3604 words - 14 pages ). Now with visual representation no longer being the sole view of ads, marketers need new advertising techniques to keep up with the revolution of media. So this is how the importance of sound came about in marketing. From radio advertisements to singing commercials, to even billboards filled with sound, audio has become the new hot shot in advertising. Steve Guttenberg recently wrote a news article for CNET news describing how A&E has taken

Lust in Homer's The Odyssey and Aristophanes’ Lysistrata

1380 words - 6 pages . Two works I have studied, in which lust is a theme, are an epic, Homer's The Odyssey, and a play, Aristophanes’ Lysistrata. In both The Odyssey and Lysistrata, lust is a theme that plays a major role in the course of the story, making the stories similar, but very different. The Odyssey is an epic that tells story of Odysseus as he returns to his home and his wife after fighting in the Trojan War. He is faced with many perils, trials, and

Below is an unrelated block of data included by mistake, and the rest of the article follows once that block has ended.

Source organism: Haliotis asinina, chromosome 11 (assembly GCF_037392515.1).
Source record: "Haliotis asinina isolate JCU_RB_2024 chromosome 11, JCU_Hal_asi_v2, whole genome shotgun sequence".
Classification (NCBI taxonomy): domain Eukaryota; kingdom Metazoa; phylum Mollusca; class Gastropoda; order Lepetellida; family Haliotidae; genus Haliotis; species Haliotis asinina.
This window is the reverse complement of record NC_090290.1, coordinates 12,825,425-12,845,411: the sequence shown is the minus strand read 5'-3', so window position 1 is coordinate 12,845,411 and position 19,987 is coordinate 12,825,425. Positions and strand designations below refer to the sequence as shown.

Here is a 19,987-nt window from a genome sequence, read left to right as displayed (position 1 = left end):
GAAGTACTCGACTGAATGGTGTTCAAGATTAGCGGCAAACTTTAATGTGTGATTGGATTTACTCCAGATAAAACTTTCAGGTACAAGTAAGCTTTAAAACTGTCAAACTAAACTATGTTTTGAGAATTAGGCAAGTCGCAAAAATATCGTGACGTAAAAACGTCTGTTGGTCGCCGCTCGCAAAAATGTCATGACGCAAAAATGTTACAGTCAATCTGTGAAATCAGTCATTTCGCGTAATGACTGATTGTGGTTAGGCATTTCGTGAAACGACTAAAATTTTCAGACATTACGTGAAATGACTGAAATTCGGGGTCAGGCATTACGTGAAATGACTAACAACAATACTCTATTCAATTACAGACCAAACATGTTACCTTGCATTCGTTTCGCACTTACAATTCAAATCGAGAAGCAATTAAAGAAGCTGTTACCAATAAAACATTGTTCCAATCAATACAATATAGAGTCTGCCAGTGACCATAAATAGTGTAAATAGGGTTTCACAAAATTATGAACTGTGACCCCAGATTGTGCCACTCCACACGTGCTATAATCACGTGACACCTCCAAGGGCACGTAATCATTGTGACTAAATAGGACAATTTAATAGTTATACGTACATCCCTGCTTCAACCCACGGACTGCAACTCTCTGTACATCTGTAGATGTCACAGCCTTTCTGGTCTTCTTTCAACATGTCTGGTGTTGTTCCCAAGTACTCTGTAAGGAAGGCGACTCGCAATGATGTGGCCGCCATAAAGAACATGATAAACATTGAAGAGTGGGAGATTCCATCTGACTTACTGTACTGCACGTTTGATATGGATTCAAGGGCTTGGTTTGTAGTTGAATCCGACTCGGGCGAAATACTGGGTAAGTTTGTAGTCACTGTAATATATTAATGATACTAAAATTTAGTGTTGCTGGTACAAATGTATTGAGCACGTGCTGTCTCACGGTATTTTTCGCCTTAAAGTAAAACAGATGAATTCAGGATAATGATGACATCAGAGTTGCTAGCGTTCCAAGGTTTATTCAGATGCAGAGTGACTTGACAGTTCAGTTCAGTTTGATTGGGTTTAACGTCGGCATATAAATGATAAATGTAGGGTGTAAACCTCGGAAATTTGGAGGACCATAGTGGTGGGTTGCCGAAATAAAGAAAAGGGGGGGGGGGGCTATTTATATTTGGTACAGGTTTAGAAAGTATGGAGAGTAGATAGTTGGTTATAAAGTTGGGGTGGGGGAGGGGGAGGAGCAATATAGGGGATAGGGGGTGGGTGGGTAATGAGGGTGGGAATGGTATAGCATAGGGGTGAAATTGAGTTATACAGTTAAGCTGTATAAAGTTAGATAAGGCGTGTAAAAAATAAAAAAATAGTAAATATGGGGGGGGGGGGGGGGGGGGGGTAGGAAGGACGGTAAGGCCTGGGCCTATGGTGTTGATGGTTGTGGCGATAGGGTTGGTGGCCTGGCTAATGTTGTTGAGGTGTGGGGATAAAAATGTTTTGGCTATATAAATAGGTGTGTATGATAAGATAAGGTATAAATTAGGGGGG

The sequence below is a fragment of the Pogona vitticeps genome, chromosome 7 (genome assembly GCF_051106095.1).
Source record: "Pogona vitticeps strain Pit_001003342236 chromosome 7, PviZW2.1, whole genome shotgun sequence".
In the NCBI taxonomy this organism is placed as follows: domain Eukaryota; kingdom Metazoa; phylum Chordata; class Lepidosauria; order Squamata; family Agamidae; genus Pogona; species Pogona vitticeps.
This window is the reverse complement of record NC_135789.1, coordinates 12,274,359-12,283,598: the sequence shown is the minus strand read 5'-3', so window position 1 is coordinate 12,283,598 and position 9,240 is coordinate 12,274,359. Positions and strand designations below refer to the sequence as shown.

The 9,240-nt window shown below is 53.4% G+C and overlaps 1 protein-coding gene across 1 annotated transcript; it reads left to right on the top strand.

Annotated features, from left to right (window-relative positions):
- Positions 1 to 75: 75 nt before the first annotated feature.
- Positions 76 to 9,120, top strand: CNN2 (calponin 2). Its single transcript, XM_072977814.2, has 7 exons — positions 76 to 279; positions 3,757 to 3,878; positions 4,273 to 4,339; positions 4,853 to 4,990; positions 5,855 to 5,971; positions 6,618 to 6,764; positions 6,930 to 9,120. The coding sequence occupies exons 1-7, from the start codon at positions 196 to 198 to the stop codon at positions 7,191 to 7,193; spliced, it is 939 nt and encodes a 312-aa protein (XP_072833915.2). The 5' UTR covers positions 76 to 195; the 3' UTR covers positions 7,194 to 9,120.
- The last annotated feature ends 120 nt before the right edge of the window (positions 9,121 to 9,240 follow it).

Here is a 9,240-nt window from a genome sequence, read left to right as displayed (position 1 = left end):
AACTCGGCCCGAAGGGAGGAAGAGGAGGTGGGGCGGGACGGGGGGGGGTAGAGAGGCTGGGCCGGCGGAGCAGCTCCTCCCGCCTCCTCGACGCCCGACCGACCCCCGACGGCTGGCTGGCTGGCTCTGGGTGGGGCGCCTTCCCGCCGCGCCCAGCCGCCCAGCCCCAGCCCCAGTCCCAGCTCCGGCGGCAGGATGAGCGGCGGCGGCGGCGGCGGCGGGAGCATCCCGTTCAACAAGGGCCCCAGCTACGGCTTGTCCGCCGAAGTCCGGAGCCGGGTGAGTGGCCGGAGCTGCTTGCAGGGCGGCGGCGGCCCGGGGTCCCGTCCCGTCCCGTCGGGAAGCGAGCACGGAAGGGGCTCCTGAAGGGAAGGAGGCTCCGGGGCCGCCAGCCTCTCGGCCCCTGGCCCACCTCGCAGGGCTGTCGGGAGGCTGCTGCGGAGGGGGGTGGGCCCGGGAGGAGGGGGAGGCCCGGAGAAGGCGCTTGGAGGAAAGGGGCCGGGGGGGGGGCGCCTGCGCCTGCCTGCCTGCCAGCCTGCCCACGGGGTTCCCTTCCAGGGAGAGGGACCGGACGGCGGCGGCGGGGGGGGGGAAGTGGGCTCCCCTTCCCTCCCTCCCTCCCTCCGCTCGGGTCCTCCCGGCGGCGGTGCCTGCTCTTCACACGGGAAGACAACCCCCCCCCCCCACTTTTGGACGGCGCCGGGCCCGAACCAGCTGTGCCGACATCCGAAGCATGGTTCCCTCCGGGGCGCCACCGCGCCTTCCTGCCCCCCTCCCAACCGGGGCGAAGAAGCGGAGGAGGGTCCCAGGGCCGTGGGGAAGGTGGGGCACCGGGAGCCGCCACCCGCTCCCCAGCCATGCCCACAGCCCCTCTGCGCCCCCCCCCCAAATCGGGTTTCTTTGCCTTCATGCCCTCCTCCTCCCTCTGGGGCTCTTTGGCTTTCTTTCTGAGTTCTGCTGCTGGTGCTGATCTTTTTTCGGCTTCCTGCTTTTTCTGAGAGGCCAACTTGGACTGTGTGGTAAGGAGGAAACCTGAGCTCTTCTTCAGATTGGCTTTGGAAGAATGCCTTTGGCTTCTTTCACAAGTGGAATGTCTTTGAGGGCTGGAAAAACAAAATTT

Similar Essays

The Importance Of Identity In Homer's Odyssey

1435 words - 6 pages The Importance of Identity in Homer's Odyssey Within the epic poem "The Odyssey", Homer presents the story of Odysseus's quest to find his home and his identity. According to Homer's account, with its origin in oral tradition, the two quests are interchangeable, as a mortal defines himself with his home, his geographic origin, his ancestors, his offspring, etc. But in addition to this Homer illustrates the other aspect of human identity